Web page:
Date: November 18, 2016
Author: Mike Clayton

CLAYTON: Reflections on a lap of Royal Sydney

The last thing most former pro-golfers want to do is walk around golf tournaments they used to play in watching golf. Odd ones like yours truly properly enjoy it because it’s interesting, at least to me.

There are always people to run into. Invariably interesting conversations ensue about things golf and things not golf.

Mark Nicholas, the cricketer turned sage commentator used to write golf for a broadsheet newspaper in London and was mates with a few of the European Tour players. Walking the course on Thursday watching Jordan Spieth, Geoff Ogilvy and Curtis Luck we discussed the worth of ‘systems’ and how successful they had been at producing players in both cricket and golf.

His view is they were terrific at turning the good cricketer into something better. But the danger was taking the extra-talented and beating out of them the very thing that makes them different in order to comply with the formula and the conventional wisdom of what good players do.

Put Severiano Ballesteros in a program at fourteen and tell him he will never be successful driving the ball all over the shop and you would quickly produce nothing more than a nice tour player. Or, worse, someone who never saw the outside of the caddie yard at Pedrena.

Nicholas has other views on the state of cricket and it’s a pity the viewer misses the unfiltered opinion of an expert. Everything you hear on the television is filtered to some extent.

The second round was time for Adam Scott and Aaron Baddeley to play their way into the tournament and both did with 65 and 66 respectively. Too many were watching them for comfort and the group behind was one of past winners, Steve Allan, Pete Senior and John Senden.

Senior’s career came to an end as Ben Hogan’s did in the middle of a round. As Hogan drove from the Champions Club in Houston in 1970 he said to no one in particular, ‘don’t ever grow old.’ Senior with his bad hips is probably thinking the same tonight.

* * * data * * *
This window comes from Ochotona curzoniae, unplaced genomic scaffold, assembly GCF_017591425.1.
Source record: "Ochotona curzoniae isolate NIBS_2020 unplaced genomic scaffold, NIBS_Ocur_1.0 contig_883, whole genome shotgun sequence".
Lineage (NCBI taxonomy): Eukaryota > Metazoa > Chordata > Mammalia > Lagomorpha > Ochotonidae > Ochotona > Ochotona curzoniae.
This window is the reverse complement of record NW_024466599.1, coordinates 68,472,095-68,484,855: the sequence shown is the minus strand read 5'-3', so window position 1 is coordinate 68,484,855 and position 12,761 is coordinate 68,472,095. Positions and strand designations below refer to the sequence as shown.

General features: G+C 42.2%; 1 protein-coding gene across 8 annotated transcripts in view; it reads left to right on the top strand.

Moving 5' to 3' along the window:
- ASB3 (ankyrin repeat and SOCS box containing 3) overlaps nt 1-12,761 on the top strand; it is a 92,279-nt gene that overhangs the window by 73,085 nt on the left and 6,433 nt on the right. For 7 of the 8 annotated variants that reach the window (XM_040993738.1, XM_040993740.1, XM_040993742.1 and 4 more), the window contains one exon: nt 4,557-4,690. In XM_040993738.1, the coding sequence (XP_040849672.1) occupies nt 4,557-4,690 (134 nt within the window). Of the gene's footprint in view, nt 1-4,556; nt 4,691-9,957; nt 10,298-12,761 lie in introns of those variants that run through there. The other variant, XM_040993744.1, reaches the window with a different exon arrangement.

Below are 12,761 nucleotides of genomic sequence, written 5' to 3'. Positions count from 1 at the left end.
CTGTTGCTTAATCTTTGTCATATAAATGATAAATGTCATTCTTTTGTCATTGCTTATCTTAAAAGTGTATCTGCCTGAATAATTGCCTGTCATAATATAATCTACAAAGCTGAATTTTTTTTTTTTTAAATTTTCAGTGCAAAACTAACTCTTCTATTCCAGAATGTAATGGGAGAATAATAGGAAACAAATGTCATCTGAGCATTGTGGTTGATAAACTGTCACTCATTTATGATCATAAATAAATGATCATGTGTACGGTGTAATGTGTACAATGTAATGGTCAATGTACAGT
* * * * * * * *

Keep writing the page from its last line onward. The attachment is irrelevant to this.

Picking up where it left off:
Senden’s coach Ian Triggs was following his man and the talk turned to the 45-year old’s future and how much longer he can reasonably expect to play the American tour.

He is one of perhaps three or four players who have made the top 125 on the PGA Tour money list for fifteen consecutive seasons. That’s impressive and testament to an enduring swing, one that reliably hits green after green, year after year. He has never been known for great putting but he looks the same player he was twenty-plus years ago when he first arrived on tour in Australia.

One group behind was the attraction of the longest drivers here this week, Todd Sinnott and Jamie Sadlowski. They don’t have much of a chance to use their power on what is an eminently scoreable course given how far they can drive. At the ‘long’ 7th Sinnott drove way right and onto the 8th green where Senden and Allan were putting and the Canadian was almost as far to the right but in the trees. Both scrambled birdies but right in the middle of the fairway he had been aiming at from the tee was Min Woo Lee.

I’d seem him hit balls in Perth eighteen months ago and knew he was good but to say he has improved would be an under-statement. He flew a drive all the way onto the uphill par 4 8th hole, ended up the day in 67 and not for much longer will be ‘Minjee Lee’s brother.’